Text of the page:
Your personal story sounds to me like the program worked exactly as it was designed.  And it isn't me paying for you;  I'm sure you've paid more than your own way.  Just as true (IMO) are the examples I see where the program is not working as intended.

I don't know the answer to it,  I suggested three better possibilities.  I am mostly doubting that a doubling of food stamp usage is a positive sign that things are working.

(BD) "Is helping people eat bad?  Do you want children to starve?"

I posted in specific dollars three different and perhaps better ways of funding it:

(Doug) "Food for the hungry might be the best social spending program possible, but why is it federal?  Why is it government?  Would not closer to home be a better place to know the people, the needs, the  costs?  My county has a budget of $1649528239/yr. (There are over 6000 counties in the US) My state has a budget of $33793000000 /biennium.  (There are 50 states closer to the point ofneed than the federal government) What do they do that is more important than helping to feed people in the community who have no other source of food?  Charitable giving in the US is $290890000000.  What do they have that is more pressing than feeding the hungry.  If food for needy wasn't already paid at the federal level, charities would receive even more IMO.  If further away is better for funding, why not do the whole world via the UN instead of advertising for recipients who don't even know they need help."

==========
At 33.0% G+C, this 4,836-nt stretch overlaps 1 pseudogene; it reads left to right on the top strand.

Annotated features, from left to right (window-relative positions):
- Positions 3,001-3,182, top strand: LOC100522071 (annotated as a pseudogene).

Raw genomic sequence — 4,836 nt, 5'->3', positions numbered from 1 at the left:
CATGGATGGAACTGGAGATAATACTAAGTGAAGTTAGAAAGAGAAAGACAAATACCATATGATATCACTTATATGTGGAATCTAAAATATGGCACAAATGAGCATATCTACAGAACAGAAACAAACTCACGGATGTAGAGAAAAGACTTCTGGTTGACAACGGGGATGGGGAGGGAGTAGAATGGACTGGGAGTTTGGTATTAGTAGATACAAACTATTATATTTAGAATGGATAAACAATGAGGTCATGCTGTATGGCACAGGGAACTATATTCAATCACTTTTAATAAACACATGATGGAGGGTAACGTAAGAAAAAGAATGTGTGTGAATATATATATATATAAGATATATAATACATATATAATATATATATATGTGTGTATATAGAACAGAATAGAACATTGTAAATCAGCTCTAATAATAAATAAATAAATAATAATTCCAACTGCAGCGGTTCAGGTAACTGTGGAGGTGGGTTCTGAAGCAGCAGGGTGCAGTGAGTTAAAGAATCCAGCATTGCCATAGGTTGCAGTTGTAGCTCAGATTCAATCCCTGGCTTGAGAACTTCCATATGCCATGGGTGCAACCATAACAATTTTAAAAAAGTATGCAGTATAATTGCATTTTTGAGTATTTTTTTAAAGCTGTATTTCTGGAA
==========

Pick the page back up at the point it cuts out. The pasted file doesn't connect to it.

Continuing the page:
If charitable giving in the US is $290890000000, why must food assistance be a federal government program?  Starving the children is not the only alternative to doing things the way we are.  

(BD)"These were not job creation attempts in any way I can recognize.  You know that whole "Buy American" push?  You know the car companies that were bailed out?  You don't recognize the connection to building cars in the US and US jobs?"